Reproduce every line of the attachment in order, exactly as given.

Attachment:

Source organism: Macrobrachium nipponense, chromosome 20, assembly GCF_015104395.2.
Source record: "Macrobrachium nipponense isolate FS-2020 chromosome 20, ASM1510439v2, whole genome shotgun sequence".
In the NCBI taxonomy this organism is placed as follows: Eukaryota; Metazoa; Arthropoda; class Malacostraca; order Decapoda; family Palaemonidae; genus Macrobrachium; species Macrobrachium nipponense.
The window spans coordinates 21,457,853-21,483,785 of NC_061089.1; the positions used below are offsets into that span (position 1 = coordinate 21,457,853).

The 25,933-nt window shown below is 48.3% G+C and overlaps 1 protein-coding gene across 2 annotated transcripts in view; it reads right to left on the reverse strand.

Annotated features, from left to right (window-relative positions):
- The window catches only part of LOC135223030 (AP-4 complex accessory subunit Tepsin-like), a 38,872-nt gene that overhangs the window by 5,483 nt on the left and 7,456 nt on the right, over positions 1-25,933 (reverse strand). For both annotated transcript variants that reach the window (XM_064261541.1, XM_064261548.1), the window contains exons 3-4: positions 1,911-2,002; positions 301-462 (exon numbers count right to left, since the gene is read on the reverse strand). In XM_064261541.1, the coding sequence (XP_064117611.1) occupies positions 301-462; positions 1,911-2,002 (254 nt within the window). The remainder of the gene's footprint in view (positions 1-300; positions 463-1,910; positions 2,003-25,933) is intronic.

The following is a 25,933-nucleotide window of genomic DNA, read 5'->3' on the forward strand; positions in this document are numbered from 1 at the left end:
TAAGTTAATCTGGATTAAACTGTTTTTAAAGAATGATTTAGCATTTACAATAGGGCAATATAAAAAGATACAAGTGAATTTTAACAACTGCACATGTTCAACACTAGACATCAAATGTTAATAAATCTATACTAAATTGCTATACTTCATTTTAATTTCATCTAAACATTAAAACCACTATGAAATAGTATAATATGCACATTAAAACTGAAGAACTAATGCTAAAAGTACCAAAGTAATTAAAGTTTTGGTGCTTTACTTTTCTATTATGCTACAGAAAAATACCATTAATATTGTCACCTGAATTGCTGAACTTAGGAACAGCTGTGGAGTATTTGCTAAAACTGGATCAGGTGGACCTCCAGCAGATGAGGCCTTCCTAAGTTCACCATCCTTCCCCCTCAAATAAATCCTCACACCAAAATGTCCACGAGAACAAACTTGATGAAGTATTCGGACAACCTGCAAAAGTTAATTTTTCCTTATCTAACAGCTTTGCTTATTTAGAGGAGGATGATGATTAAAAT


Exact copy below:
Source organism: Macrobrachium nipponense, chromosome 20, assembly GCF_015104395.2.
Source record: "Macrobrachium nipponense isolate FS-2020 chromosome 20, ASM1510439v2, whole genome shotgun sequence".
In the NCBI taxonomy this organism is placed as follows: Eukaryota; Metazoa; Arthropoda; class Malacostraca; order Decapoda; family Palaemonidae; genus Macrobrachium; species Macrobrachium nipponense.
The window spans coordinates 21,457,853-21,483,785 of NC_061089.1; the positions used below are offsets into that span (position 1 = coordinate 21,457,853).

The 25,933-nt window shown below is 48.3% G+C and overlaps 1 protein-coding gene across 2 annotated transcripts in view; it reads right to left on the reverse strand.

Annotated features, from left to right (window-relative positions):
- The window catches only part of LOC135223030 (AP-4 complex accessory subunit Tepsin-like), a 38,872-nt gene that overhangs the window by 5,483 nt on the left and 7,456 nt on the right, over positions 1-25,933 (reverse strand). For both annotated transcript variants that reach the window (XM_064261541.1, XM_064261548.1), the window contains exons 3-4: positions 1,911-2,002; positions 301-462 (exon numbers count right to left, since the gene is read on the reverse strand). In XM_064261541.1, the coding sequence (XP_064117611.1) occupies positions 301-462; positions 1,911-2,002 (254 nt within the window). The remainder of the gene's footprint in view (positions 1-300; positions 463-1,910; positions 2,003-25,933) is intronic.

The following is a 25,933-nucleotide window of genomic DNA, read 5'->3' on the forward strand; positions in this document are numbered from 1 at the left end:
TAAGTTAATCTGGATTAAACTGTTTTTAAAGAATGATTTAGCATTTACAATAGGGCAATATAAAAAGATACAAGTGAATTTTAACAACTGCACATGTTCAACACTAGACATCAAATGTTAATAAATCTATACTAAATTGCTATACTTCATTTTAATTTCATCTAAACATTAAAACCACTATGAAATAGTATAATATGCACATTAAAACTGAAGAACTAATGCTAAAAGTACCAAAGTAATTAAAGTTTTGGTGCTTTACTTTTCTATTATGCTACAGAAAAATACCATTAATATTGTCACCTGAATTGCTGAACTTAGGAACAGCTGTGGAGTATTTGCTAAAACTGGATCAGGTGGACCTCCAGCAGATGAGGCCTTCCTAAGTTCACCATCCTTCCCCCTCAAATAAATCCTCACACCAAAATGTCCACGAGAACAAACTTGATGAAGTATTCGGACAACCTGCAAAAGTTAATTTTTCCTTATCTAACAGCTTTGCTTATTTAGAGGAGGATGATGATTAAAAT